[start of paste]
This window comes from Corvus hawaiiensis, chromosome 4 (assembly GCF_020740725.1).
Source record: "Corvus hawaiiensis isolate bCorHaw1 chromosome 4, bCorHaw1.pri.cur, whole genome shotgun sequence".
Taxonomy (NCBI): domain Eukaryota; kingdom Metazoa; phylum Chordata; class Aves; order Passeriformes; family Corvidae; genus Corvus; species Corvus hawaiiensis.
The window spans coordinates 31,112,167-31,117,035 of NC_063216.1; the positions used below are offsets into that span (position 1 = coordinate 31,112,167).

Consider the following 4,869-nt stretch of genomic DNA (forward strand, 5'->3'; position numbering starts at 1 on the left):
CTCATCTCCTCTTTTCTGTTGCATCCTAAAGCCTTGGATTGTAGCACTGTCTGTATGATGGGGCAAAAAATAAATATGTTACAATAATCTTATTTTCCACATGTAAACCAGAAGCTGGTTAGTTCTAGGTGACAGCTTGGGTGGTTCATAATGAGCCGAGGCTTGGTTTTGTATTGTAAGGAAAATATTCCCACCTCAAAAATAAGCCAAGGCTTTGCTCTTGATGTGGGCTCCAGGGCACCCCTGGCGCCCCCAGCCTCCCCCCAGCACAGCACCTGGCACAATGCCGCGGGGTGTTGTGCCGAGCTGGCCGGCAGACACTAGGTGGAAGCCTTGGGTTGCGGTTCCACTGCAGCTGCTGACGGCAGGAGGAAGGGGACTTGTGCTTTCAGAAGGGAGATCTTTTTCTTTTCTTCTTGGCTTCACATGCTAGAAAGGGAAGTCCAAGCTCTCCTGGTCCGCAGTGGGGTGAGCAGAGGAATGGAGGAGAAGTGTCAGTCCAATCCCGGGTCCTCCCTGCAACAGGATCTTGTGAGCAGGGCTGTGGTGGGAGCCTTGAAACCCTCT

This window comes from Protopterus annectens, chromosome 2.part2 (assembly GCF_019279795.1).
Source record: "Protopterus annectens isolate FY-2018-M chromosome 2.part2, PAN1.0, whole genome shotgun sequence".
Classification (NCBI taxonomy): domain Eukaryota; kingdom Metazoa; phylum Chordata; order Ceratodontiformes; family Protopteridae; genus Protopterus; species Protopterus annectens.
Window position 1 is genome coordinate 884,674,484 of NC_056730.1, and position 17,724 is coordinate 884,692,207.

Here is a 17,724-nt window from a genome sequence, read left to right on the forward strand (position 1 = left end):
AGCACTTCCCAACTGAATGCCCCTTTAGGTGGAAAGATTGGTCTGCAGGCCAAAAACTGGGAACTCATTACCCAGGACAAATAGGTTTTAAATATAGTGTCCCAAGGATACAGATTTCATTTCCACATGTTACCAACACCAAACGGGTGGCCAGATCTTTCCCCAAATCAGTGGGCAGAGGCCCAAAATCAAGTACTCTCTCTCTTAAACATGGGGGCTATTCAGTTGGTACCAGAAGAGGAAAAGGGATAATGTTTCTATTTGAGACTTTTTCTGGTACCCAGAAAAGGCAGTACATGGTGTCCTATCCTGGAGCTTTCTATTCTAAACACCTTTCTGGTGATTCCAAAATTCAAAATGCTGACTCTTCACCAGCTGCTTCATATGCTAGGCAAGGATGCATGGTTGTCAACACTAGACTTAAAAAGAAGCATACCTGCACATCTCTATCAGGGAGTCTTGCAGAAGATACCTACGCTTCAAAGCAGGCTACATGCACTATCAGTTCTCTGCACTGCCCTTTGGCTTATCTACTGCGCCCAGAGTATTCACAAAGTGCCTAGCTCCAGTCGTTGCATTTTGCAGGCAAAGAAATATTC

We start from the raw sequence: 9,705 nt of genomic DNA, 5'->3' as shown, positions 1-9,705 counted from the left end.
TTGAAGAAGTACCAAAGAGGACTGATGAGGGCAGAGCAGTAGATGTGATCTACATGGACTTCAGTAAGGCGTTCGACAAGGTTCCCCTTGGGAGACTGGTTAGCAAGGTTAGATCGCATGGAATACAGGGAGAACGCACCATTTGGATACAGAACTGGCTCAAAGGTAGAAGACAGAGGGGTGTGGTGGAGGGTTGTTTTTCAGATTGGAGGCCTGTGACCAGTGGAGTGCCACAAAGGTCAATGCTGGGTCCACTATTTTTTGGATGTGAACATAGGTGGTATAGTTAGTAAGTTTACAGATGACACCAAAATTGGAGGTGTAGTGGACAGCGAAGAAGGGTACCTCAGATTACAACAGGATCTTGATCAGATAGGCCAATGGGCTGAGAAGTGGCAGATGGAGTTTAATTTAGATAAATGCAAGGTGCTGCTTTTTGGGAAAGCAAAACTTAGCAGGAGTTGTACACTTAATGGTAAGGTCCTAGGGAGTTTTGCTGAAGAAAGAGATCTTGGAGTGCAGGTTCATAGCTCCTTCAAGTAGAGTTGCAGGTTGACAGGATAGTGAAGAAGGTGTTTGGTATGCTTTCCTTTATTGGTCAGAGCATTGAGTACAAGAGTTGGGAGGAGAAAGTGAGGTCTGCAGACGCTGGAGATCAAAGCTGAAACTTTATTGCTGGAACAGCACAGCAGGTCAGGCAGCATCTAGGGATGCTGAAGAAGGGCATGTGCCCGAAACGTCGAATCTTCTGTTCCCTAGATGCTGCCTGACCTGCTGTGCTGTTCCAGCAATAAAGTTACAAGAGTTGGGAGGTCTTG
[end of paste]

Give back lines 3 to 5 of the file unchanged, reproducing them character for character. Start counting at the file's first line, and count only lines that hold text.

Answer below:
Taxonomy (NCBI): domain Eukaryota; kingdom Metazoa; phylum Chordata; class Aves; order Passeriformes; family Corvidae; genus Corvus; species Corvus hawaiiensis.
The window spans coordinates 31,112,167-31,117,035 of NC_063216.1; the positions used below are offsets into that span (position 1 = coordinate 31,112,167).

Consider the following 4,869-nt stretch of genomic DNA (forward strand, 5'->3'; position numbering starts at 1 on the left):